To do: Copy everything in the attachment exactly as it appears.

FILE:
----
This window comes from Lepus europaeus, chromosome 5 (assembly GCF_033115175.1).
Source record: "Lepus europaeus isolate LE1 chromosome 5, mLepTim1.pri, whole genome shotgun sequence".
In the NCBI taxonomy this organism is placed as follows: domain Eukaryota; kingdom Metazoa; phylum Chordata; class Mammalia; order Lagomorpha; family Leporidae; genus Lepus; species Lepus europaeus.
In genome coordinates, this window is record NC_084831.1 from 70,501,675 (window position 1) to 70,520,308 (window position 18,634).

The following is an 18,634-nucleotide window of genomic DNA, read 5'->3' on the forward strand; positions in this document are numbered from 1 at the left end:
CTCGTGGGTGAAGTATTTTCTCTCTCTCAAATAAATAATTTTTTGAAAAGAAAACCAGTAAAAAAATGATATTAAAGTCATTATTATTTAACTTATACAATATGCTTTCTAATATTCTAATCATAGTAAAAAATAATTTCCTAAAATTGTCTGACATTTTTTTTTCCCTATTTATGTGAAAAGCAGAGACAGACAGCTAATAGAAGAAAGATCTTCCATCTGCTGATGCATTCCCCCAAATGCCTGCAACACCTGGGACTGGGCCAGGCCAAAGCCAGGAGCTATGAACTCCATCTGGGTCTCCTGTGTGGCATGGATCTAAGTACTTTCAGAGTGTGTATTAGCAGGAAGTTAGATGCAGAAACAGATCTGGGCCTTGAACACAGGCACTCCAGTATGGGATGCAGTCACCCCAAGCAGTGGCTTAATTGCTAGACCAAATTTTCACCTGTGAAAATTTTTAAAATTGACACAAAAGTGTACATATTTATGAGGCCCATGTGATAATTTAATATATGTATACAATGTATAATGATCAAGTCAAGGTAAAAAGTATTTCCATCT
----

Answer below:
This window comes from Lepus europaeus, chromosome 5 (assembly GCF_033115175.1).
Source record: "Lepus europaeus isolate LE1 chromosome 5, mLepTim1.pri, whole genome shotgun sequence".
In the NCBI taxonomy this organism is placed as follows: domain Eukaryota; kingdom Metazoa; phylum Chordata; class Mammalia; order Lagomorpha; family Leporidae; genus Lepus; species Lepus europaeus.
In genome coordinates, this window is record NC_084831.1 from 70,501,675 (window position 1) to 70,520,308 (window position 18,634).

The following is an 18,634-nucleotide window of genomic DNA, read 5'->3' on the forward strand; positions in this document are numbered from 1 at the left end:
CTCGTGGGTGAAGTATTTTCTCTCTCTCAAATAAATAATTTTTTGAAAAGAAAACCAGTAAAAAAATGATATTAAAGTCATTATTATTTAACTTATACAATATGCTTTCTAATATTCTAATCATAGTAAAAAATAATTTCCTAAAATTGTCTGACATTTTTTTTTCCCTATTTATGTGAAAAGCAGAGACAGACAGCTAATAGAAGAAAGATCTTCCATCTGCTGATGCATTCCCCCAAATGCCTGCAACACCTGGGACTGGGCCAGGCCAAAGCCAGGAGCTATGAACTCCATCTGGGTCTCCTGTGTGGCATGGATCTAAGTACTTTCAGAGTGTGTATTAGCAGGAAGTTAGATGCAGAAACAGATCTGGGCCTTGAACACAGGCACTCCAGTATGGGATGCAGTCACCCCAAGCAGTGGCTTAATTGCTAGACCAAATTTTCACCTGTGAAAATTTTTAAAATTGACACAAAAGTGTACATATTTATGAGGCCCATGTGATAATTTAATATATGTATACAATGTATAATGATCAAGTCAAGGTAAAAAGTATTTCCATCT